To get a feel for Humana's experience with Kanawha's LTC closed block, I reviewed Humana's public filings with the SEC from the 2007 acquisition of KMG to the present. On November 30, 2007, Humana announced its purchase of KMG in an 8-K (significant event) report and a press release. The announcements did not mention the LTC block. In its 10-K report for the year ended December 31, 2007, Humana mentioned its acquisition of KMG but did not mention the LTC block. In its 10-K report for 2008, Humana mentioned the LTC block and said:
Long-term care policies provide for long-term duration coverage and, therefore, our actual claims experience will emerge many years after assumptions have been established. The risk of a deviation of the actual morbidity and mortality rates from those assumed in our reserves are particularly significant to our closed block of long-term care policies. We monitor the loss experience of these long-term care policies, and, when necessary, apply for premium rate increases through a regulatory filing and approval process in the jurisdictions in which such products were sold. We expect to file premium rate increases in 2009. To the extent premium rate increases or loss experience vary from our acquisition date assumptions, future adjustments to reserves could be required. Failure to adequately price our products or estimate sufficient benefits payable or future policy benefits payable may result in a material adverse effect on our results of operations, financial position, and cash flows.
In its 10-K report for 2008, Humana also said there were about 37,000 policyholders in the LTC block. In subsequent reports, the company provided figures that show the pace at which the number of policyholders in the LTC block has been declining:
12/31/08       37,000
12/31/09       36,000
12/31/10       36,000
12/31/11       Not shown
12/31/12       34,000
12/31/13       33,300
12/31/14       32,700
12/31/15       31,800
12/31/16       30,800
9/30/17         30,100
In its reports for 2009 and thereafter, Humana mentioned increases in reserves, increases in future benefits, and premium increase requests. The company also mentioned capital contributions it made to KMG to support the LTC block.

General Observations
Readers of this blog and The Insurance Forum are aware I have written extensively about transfers of blocks of policies from one insurance company to another. For example, see No. 220 (posted June 1, 2017). I wrote numerous articles on the subject in the Forum beginning in 1989, and I devoted a chapter to the subject in my 2015 book entitled The Insurance Forum: A Memoir.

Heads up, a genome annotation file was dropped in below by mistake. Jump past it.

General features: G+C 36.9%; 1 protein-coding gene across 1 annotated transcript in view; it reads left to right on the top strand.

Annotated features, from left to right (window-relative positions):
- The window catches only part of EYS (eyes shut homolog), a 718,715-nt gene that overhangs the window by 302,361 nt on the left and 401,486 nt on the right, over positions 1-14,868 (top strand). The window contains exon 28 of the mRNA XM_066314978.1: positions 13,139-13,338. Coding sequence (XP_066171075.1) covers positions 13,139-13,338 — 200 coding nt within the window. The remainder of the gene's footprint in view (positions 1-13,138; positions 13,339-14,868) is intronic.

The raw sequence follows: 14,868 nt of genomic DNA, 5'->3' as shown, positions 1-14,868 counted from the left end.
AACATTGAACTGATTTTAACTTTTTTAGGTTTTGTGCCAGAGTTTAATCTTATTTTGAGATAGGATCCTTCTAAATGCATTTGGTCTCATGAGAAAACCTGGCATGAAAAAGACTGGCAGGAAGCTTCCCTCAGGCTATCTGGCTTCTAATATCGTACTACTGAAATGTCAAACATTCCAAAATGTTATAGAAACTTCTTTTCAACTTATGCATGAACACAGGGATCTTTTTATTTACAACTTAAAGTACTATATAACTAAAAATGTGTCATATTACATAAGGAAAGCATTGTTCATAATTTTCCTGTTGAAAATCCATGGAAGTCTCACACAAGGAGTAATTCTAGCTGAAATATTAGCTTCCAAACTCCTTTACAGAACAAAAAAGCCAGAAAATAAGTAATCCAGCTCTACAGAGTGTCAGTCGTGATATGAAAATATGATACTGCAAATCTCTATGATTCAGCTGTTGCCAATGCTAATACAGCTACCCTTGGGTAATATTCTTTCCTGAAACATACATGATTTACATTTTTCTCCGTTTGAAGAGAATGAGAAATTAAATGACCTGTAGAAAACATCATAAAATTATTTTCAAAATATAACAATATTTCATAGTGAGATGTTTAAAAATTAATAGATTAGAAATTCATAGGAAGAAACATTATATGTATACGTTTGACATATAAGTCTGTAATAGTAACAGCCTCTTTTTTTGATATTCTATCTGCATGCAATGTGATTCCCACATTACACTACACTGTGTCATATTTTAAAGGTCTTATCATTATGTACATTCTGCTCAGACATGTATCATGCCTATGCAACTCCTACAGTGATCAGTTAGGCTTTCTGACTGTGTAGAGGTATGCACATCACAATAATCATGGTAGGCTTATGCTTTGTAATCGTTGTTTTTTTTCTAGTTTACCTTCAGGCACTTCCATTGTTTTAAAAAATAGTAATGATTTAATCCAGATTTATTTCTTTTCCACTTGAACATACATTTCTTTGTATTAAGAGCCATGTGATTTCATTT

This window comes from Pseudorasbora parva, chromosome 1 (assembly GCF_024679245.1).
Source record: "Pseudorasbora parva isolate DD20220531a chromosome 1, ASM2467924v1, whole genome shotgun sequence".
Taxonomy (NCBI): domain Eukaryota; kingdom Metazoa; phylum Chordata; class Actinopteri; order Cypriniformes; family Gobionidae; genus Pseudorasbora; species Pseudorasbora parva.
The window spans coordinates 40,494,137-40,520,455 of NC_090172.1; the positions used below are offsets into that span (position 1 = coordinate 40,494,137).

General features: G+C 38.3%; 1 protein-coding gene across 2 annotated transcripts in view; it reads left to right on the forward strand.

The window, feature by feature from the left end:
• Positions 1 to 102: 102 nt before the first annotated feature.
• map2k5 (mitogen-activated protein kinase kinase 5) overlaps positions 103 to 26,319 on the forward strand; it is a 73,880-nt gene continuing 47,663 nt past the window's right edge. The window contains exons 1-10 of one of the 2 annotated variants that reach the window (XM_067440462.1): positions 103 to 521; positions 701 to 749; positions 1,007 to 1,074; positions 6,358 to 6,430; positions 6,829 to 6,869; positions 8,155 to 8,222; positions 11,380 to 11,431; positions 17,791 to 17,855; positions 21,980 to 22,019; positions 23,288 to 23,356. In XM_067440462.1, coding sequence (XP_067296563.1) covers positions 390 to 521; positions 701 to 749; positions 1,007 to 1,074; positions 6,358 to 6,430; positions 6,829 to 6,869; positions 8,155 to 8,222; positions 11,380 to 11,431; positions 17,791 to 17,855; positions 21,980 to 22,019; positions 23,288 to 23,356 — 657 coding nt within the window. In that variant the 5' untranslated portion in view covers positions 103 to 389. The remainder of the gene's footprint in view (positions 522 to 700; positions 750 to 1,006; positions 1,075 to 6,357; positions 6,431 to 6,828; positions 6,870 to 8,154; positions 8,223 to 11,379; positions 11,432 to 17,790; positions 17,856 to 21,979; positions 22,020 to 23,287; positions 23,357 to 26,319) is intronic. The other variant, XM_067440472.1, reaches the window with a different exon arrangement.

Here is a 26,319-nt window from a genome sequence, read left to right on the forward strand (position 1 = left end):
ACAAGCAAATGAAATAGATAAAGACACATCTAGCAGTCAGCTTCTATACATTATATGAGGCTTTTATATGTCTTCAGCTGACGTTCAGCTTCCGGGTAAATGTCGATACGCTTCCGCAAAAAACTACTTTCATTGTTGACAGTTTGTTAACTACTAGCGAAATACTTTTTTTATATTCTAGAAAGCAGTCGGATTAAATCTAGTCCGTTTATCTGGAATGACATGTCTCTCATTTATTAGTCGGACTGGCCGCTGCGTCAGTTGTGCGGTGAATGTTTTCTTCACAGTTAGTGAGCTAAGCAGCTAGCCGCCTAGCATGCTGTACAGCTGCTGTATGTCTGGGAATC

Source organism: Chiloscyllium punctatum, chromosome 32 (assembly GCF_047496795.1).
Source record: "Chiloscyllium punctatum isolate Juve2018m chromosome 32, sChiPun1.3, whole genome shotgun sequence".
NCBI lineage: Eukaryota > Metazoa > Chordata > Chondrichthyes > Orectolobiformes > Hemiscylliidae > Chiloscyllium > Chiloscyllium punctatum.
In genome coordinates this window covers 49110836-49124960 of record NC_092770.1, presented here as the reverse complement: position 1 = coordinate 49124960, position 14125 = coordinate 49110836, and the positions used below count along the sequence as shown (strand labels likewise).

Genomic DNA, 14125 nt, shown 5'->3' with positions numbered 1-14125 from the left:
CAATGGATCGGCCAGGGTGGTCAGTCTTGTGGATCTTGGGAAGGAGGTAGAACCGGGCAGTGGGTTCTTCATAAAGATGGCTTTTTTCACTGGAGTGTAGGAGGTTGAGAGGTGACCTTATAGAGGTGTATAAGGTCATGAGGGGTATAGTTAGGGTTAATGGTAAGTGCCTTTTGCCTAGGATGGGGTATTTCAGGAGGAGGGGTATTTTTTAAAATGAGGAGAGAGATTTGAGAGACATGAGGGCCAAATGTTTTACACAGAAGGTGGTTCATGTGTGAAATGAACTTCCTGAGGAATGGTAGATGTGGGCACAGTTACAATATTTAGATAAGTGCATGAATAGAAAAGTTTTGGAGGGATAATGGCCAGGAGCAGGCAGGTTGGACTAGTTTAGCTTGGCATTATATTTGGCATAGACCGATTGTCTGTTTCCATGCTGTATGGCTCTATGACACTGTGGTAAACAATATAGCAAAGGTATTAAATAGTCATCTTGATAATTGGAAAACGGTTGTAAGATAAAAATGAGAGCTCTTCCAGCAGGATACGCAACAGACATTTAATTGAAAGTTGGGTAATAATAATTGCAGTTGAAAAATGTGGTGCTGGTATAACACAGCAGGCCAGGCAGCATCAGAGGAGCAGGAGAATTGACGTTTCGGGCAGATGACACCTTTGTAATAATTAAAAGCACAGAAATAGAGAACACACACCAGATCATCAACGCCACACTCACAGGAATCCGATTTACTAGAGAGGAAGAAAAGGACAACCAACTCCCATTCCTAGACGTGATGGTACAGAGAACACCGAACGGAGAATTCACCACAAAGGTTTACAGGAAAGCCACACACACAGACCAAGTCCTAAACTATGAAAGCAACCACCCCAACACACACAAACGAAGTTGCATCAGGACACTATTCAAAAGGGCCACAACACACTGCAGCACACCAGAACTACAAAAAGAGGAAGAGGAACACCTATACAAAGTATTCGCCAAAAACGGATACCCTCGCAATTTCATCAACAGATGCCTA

I have said a transfer of a block of policies from one insurance company to another requires the consent of each affected policyholder. However, no such requirement applies when an entire insurance company is acquired by another insurance company, as is the case with Kanawha's LTC block.

I did not learn of the transfer of Kanawha's LTC block to Humana in 2007. If I had, I would not have been particularly concerned because Humana was (and is) a major company with fairly high financial strength ratings. Now, however, I am deeply concerned about the fate of the 30,000 policyholders remaining in the LTC block. The parties plan to move the LTC block to an unrated insurance company whose parent has a junk debt rating. Moreover, the acquiring insurance company and its parent are controlled by an individual now barred from the securities industry.

I hope the South Carolina Department will take a close look at the situation before approving the transfer of the LTC block from Humana to Continental General and HC2. I asked the Department what documents will be provided, which will be public and which will be confidential, whether there will be a hearing, and, if so, whether the hearing will be public or closed. A Department spokeswoman replied promptly. She said the matter will be handled in accordance with South Carolina statutes (Sections 38-21-60 and 38-21-70) and a regulation (69-14). My impression is that the process will generate little public information, but I plan to follow developments as closely as possible.

Available Material
I am offering a complimentary 11-page PDF consisting of Humana's November 2007 press release (2 pages), Humana's November 2017 press release (4 pages), HC2's November 2017 press release (3 pages), and the SEC's August 2013 press release (2 pages). Email and ask for the November 2017 package about Kanawha's closed block of LTC insurance policies.